- Next, bring to mind a sight you are grateful for. Move through your senses, and find one thing to start with that you appreciate that comes to you from the world of sight, if you have this available. It could be a color…a shadow…a shape…a movement. Remember, it will never be like this again. What do you see right now, and can you feel grateful that you get to see this, whatever it is?
- Now, shift to a scent you appreciate. As you continue to work with your senses, now take time to tune in with appreciation to an aroma. What do you notice? What about that glorious or interesting or subtle smell is making you smile? It could be gratitude for something familiar: a scent that brings comfort, upliftment; or maybe it’s something you’ve never smelled before, and it just piques your curiosity, ignites you, enlivens you.
- Moving on, tune into any sounds around you. Allowing the world of smell to gently recede into the background, on an in-breath, shift your attention to your ears and the world of sound. Maybe notice what it feels like to really listen. How many sounds can you notice, and can you feel grateful that you’re able to experience sound, if you are? What can you notice about these sounds—far away? close? Perhaps you could play a piece of music that brings you joy, and have gratitude that it’s so available? Or maybe it’s the sound of children laughing, the sound of loved ones breathing, the sound of the beating of your own heart.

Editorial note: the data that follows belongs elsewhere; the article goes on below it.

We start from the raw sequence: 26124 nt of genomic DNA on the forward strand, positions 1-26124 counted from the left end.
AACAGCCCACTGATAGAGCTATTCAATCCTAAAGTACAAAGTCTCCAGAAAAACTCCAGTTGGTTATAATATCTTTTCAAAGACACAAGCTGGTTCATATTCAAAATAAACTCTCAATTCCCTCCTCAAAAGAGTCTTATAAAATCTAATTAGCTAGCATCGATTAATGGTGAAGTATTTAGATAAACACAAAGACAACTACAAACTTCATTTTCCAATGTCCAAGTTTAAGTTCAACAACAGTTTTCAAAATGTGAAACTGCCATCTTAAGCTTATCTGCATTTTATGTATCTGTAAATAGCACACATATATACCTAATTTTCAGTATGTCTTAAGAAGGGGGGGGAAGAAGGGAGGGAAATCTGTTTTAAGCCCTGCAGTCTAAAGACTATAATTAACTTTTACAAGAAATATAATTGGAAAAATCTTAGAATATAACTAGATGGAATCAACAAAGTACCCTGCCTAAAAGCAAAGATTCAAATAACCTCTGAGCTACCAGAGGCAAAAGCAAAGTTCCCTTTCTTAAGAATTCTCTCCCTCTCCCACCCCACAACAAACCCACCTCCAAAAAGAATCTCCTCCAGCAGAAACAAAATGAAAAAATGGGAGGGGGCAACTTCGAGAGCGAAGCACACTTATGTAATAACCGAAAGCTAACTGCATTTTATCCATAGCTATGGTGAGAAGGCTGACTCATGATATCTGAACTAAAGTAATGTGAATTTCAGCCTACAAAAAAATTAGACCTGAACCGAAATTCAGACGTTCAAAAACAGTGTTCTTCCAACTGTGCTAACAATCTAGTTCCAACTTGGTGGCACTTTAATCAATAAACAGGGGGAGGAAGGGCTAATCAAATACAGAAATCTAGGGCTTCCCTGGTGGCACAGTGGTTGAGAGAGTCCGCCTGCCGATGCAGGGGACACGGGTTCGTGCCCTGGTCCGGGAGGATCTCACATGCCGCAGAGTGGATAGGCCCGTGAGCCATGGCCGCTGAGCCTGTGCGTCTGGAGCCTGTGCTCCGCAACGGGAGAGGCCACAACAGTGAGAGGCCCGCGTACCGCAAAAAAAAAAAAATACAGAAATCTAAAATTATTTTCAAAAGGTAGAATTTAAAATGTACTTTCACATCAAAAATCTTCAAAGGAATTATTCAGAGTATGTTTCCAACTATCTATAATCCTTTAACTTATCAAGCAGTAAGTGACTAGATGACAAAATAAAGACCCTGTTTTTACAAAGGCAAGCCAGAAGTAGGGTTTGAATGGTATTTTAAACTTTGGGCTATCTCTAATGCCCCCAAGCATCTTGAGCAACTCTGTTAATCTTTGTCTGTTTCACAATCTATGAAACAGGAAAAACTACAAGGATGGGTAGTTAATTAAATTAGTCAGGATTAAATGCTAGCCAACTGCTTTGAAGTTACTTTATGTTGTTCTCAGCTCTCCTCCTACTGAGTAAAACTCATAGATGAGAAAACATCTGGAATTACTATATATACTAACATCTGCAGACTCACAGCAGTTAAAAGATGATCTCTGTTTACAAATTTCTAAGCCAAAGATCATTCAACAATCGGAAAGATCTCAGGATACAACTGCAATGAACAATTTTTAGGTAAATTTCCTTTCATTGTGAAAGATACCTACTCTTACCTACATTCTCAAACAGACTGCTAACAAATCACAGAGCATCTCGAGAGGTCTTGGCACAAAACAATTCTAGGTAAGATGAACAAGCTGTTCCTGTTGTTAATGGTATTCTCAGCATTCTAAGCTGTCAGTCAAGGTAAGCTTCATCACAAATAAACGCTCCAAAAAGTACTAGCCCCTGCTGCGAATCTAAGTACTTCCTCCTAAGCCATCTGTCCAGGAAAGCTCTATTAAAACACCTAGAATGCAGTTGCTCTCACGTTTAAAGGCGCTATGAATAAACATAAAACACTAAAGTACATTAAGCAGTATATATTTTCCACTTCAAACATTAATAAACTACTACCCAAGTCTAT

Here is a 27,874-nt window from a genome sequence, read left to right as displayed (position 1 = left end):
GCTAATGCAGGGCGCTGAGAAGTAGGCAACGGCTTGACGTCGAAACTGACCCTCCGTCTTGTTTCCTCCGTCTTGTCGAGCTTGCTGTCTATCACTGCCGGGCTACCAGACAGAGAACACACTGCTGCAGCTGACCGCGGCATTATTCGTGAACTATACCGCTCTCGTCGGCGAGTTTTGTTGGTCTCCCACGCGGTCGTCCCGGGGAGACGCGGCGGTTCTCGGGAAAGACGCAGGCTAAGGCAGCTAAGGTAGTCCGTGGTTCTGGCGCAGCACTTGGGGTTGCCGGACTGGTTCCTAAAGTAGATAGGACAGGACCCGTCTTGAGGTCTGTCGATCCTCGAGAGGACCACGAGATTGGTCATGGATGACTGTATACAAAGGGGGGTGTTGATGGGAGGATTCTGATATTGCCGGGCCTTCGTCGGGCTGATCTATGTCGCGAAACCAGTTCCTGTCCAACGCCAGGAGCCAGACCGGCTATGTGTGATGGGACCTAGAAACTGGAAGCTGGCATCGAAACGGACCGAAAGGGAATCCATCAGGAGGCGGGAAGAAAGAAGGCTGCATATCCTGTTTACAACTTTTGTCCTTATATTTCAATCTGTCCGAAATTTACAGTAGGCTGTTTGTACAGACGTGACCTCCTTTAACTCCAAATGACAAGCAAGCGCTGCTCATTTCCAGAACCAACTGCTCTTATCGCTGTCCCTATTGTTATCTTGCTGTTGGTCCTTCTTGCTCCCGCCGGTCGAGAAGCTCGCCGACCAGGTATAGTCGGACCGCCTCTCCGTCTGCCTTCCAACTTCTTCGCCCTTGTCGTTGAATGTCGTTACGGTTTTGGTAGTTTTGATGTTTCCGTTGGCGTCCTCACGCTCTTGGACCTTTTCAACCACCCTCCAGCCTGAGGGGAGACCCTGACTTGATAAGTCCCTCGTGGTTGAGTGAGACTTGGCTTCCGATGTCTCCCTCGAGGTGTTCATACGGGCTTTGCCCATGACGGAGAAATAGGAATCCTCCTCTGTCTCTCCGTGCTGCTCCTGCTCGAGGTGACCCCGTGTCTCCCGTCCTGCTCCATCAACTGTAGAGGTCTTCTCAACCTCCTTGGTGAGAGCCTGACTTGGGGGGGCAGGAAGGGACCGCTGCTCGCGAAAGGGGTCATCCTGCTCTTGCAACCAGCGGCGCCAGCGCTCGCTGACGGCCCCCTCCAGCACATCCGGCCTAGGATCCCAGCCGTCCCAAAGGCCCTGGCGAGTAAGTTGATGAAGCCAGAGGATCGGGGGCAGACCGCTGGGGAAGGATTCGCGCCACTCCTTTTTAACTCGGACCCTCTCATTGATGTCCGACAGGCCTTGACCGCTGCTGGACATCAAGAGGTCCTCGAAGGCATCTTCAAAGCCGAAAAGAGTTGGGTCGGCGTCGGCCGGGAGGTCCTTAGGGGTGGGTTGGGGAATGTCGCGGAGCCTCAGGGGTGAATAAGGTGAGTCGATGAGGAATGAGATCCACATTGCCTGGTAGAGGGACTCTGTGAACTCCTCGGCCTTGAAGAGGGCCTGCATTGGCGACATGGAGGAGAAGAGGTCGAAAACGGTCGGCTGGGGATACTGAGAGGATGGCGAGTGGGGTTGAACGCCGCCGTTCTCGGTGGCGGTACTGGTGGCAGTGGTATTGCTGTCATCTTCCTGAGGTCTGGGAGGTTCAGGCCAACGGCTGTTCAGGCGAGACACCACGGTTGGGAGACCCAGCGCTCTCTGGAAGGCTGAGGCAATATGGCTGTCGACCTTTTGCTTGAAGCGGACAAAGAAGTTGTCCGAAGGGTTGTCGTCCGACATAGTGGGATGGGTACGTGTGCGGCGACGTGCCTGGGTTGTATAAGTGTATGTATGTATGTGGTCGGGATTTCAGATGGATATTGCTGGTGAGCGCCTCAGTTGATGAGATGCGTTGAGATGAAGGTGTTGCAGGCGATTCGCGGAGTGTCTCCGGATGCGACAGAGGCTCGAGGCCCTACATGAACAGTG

- The world of touch and texture beckons us next. We find so much to be grateful for in touch! If there’s someone near who you can hug or who can hug you, notice how this makes you feel filled with gratitude for the joy of human contact. Or perhaps you have a beautiful pet that you can stroke and cuddle, or some lovely material with a texture that feels warm to the touch, soft, evocative. Let your senses ignite your gratitude! There’s so much to be appreciative of.
- Shift to noticing and appreciating objects around you. Now take a moment to look around: Look down, look up, and from side to side. Appreciate how much effort must have gone into anything at all you own or use. Someone conceived of the need and many people worked on the details of the design. Much care even went into the packaging to deliver your item to you safely. What do you feel when you let yourself be grateful that all that talent went into making your life a little easier?
- As you end this practice, carry this attitude of gratitude with you. One last little grateful tip: Why not offer your thanks to each person who does anything at all for you today? Even if it is their job to help you? When you’re grateful, when you let your heart open up and be filled with appreciation, notice how being grateful makes you feel.